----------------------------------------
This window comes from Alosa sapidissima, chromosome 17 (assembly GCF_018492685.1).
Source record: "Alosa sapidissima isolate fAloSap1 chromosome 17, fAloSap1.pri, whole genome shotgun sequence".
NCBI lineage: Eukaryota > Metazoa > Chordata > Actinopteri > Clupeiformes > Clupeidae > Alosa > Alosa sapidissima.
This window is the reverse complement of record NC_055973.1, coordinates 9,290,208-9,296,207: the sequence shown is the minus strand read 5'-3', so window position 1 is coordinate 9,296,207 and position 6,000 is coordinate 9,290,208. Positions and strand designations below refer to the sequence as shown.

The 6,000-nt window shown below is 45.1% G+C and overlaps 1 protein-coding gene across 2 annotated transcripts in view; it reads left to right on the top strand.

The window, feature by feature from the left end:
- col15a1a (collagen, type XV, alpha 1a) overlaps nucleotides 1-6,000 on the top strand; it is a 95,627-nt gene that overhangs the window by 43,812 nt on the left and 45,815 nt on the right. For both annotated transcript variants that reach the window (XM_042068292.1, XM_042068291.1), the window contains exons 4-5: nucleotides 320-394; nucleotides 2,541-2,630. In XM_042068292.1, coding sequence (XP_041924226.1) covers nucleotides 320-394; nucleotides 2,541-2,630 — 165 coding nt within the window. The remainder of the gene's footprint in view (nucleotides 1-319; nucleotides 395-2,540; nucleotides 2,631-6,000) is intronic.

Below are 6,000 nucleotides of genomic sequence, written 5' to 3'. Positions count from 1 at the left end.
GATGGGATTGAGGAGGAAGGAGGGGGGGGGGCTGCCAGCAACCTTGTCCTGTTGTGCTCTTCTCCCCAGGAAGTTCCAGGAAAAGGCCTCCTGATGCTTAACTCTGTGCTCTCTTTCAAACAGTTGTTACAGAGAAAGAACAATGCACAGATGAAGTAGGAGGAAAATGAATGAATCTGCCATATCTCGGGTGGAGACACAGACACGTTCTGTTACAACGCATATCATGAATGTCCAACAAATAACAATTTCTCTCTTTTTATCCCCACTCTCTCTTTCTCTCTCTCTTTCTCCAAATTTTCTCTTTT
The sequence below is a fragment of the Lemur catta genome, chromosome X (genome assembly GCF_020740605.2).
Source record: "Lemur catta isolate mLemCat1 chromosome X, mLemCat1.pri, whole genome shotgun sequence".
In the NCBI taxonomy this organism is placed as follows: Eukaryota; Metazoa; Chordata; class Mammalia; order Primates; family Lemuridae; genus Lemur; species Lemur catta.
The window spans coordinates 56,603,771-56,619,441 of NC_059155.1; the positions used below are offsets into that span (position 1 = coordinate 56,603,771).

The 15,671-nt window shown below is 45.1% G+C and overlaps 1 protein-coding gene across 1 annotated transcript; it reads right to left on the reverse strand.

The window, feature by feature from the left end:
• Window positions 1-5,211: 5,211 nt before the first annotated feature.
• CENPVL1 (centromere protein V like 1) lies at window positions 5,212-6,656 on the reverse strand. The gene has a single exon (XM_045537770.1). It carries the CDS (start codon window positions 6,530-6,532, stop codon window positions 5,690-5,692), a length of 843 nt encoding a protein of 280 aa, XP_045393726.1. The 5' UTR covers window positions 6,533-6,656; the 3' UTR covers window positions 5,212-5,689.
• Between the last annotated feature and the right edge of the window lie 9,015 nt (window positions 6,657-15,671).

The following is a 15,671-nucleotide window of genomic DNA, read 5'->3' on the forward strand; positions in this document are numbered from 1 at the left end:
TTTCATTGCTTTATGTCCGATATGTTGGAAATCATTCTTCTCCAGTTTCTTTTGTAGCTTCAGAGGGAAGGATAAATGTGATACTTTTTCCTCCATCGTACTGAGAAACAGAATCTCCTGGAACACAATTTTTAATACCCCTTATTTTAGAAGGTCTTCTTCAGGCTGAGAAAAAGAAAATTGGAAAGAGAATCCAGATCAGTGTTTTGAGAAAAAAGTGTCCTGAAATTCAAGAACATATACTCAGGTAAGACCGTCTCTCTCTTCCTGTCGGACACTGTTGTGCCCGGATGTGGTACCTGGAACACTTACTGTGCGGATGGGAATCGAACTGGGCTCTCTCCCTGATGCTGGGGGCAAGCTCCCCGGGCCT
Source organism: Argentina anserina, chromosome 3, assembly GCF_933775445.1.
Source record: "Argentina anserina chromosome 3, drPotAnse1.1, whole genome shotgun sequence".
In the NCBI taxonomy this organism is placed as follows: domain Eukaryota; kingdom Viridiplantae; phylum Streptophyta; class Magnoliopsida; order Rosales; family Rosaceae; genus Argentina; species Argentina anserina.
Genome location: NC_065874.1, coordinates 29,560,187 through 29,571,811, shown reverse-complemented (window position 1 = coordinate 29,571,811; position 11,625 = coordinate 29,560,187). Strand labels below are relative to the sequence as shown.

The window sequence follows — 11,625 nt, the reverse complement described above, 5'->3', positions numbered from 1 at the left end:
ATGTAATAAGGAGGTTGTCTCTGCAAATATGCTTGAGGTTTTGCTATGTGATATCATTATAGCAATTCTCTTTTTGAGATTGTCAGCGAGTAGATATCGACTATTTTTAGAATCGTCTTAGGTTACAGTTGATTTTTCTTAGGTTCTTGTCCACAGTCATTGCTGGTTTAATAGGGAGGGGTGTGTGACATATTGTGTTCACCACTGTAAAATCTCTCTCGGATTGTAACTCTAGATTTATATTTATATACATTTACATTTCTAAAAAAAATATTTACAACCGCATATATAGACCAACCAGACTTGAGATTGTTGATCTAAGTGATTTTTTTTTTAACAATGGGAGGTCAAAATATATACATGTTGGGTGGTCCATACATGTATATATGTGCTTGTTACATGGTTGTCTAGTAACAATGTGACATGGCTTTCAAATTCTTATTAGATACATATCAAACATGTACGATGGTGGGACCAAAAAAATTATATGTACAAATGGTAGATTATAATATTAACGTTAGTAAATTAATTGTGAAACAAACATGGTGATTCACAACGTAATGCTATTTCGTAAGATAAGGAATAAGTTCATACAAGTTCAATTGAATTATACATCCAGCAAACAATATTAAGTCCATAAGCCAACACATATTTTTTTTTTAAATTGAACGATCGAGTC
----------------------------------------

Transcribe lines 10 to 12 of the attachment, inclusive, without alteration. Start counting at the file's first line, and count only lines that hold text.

The sequence below is a fragment of the Lemur catta genome, chromosome X (genome assembly GCF_020740605.2).
Source record: "Lemur catta isolate mLemCat1 chromosome X, mLemCat1.pri, whole genome shotgun sequence".
In the NCBI taxonomy this organism is placed as follows: Eukaryota; Metazoa; Chordata; class Mammalia; order Primates; family Lemuridae; genus Lemur; species Lemur catta.